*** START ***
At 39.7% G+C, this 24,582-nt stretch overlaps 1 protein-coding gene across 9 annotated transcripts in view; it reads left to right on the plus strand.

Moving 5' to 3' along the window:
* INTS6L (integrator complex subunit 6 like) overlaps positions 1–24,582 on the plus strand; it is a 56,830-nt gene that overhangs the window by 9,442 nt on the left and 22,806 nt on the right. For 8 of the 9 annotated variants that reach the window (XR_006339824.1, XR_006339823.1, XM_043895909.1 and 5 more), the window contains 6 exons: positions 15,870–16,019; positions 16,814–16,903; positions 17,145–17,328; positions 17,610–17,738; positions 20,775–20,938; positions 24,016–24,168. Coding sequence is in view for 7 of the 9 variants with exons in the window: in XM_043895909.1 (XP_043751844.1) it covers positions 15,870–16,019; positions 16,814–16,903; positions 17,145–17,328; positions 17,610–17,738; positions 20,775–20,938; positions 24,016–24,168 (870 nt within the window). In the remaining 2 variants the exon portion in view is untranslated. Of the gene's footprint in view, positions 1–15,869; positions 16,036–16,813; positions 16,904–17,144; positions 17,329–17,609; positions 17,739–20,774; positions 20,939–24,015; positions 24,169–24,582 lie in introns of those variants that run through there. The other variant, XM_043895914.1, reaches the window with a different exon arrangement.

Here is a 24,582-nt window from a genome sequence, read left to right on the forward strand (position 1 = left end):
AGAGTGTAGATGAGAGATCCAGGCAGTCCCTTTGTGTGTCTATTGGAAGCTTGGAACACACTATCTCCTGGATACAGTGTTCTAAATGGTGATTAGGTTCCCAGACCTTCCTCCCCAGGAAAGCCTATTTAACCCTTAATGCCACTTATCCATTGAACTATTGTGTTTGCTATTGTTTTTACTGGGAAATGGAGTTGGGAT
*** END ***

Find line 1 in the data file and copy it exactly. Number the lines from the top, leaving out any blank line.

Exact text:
At 39.7% G+C, this 24,582-nt stretch overlaps 1 protein-coding gene across 9 annotated transcripts in view; it reads left to right on the plus strand.